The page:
## Python: Learn the Basics FAST From Python Programming Experts (2015)

### Chapter 4: Python Programming – Basic Operators

An “operator” is defined as the element that can modify an operand’s value. In this example: 3 + 6 = 9, the operands are 3 and 6 while the + symbol is called the operator.

This chapter will focus on the fundamental operators used in the Python programming language.

*Types of Operator*

Python currently supports these types of operators:

Bitwise Operators

Identity Operators

Arithmetic Operators

Logical Operators

Membership Operators

Relational or Comparison Operators

Assignment Operators

We will now discuss each operators:

__Bitwise Operators__

These operators execute bit by bit operation. If we will assume that x has a value of 60 and y has a value of 13, we will have these binary information:

X = 0011 1100

Y= 0000 1101

X and Y = 0000 1100

X | Y = 0011 1101

~ X = 1100 0011

X * Y = 0011 0001

We will now use these binary data to show the Bitwise operations used in the Python programming language.

Operators |
Definition |
Examples |

>> Binary Right Shift |
The value of the left operand is moved to the right based on the number of bits determined by operand on the right. |
X >> = 15 (which is 0000 1111) |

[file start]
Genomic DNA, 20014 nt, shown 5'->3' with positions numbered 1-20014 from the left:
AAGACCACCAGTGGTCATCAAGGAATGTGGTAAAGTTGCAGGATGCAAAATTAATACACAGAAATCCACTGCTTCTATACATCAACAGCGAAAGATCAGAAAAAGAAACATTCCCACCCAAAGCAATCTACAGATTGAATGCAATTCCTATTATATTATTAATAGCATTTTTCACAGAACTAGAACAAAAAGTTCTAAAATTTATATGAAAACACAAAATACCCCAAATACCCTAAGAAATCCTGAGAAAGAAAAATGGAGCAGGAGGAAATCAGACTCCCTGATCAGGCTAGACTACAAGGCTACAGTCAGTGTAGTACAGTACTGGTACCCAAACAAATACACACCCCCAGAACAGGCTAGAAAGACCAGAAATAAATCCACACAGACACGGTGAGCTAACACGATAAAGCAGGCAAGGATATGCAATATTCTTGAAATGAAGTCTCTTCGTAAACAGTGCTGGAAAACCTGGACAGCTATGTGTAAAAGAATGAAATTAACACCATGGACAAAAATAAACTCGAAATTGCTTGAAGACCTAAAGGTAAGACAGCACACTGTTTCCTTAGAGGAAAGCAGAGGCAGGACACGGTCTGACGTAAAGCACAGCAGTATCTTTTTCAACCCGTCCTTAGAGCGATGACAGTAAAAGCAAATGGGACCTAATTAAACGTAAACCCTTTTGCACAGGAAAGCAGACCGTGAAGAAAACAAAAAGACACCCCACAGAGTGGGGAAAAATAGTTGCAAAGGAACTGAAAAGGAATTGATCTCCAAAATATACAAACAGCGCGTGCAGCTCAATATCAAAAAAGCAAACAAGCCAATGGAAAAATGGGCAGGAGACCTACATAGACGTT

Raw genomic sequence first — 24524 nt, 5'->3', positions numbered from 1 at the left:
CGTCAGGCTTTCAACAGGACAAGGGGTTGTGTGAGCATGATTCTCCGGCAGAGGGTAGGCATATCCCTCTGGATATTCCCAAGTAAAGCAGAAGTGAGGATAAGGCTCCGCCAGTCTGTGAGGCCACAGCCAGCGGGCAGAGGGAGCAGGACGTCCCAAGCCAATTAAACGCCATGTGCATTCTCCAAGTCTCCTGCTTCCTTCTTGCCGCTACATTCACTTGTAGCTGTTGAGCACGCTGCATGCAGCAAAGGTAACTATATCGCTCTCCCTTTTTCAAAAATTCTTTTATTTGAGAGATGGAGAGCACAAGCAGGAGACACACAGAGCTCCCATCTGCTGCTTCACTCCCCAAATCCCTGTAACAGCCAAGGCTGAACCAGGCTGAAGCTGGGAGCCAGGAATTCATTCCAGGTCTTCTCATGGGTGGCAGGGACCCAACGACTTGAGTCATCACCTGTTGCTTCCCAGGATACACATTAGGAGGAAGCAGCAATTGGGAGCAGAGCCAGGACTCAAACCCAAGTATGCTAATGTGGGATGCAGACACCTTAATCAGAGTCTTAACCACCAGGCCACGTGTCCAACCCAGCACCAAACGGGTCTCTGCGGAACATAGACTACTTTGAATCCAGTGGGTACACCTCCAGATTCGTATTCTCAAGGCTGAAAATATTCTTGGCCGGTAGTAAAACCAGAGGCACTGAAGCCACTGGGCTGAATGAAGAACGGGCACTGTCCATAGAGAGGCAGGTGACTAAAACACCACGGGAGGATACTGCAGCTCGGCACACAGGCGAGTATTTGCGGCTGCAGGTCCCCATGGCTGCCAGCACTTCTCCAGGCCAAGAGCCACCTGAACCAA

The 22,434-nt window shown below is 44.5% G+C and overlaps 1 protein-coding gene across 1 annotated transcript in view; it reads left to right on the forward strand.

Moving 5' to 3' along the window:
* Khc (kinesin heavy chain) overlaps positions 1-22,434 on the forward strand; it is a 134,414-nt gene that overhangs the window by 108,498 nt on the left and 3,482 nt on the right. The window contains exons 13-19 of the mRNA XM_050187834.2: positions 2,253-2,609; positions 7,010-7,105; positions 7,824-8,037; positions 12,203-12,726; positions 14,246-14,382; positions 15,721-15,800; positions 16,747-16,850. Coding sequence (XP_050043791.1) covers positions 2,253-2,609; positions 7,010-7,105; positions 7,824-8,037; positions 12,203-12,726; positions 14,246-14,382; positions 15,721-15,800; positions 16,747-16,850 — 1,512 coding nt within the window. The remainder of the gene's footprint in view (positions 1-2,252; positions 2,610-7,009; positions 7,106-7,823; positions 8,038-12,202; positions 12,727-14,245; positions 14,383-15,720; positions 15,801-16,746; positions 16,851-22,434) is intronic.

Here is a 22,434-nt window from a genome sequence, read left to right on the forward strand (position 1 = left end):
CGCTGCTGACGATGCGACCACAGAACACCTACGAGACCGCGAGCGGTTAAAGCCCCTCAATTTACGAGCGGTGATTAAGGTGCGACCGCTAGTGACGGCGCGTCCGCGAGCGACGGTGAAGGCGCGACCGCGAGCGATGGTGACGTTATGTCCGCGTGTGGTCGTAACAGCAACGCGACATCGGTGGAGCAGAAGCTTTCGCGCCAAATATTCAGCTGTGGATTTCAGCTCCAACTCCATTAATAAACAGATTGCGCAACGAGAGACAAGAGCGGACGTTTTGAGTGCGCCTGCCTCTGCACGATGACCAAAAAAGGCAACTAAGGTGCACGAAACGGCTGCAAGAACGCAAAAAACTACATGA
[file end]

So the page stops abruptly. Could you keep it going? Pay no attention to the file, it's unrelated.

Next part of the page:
<< Binary Left Shift |
The value of the left operand is moved to the left based on the number identified by the operand on the right. |
X << 240 (which is 1111 0000) |

& Binary AND |
This operator copies and pastes a bit to the end result if it is present in both operands. |
(X and Y) which is 0000 1100) |

^ Binary XOR |
This operator duplicates a bit if it is present in one operand but not on the other |
(X ^ Y) = 49 (which is 0011 0001) |

~ Complement of Binary Ones |
This operator is unary and it can flip bits. |
(~ X) = 61 (which is 1100 0011 in complement of 2’s form because of a marked binary digit) |

| Binary OR |
This operator duplicates a bit if it is present in one of the operands. |
(X | Y) 61 (which is 0011 1101) |

__Identity Operators__

These operators compare the locations of two elements. We will talk about two identity operators here:

Operators |
Definitions |
Examples |

Is not |
Its value becomes false if the operands on either side of the basic operator is pointing to a single element. |
Y is not X, “is not” came from 1 if id (X) is not equal to id (Y) |

Is |
Its value becomes true if the operands on either side of the basic operator is pointing to a single element. |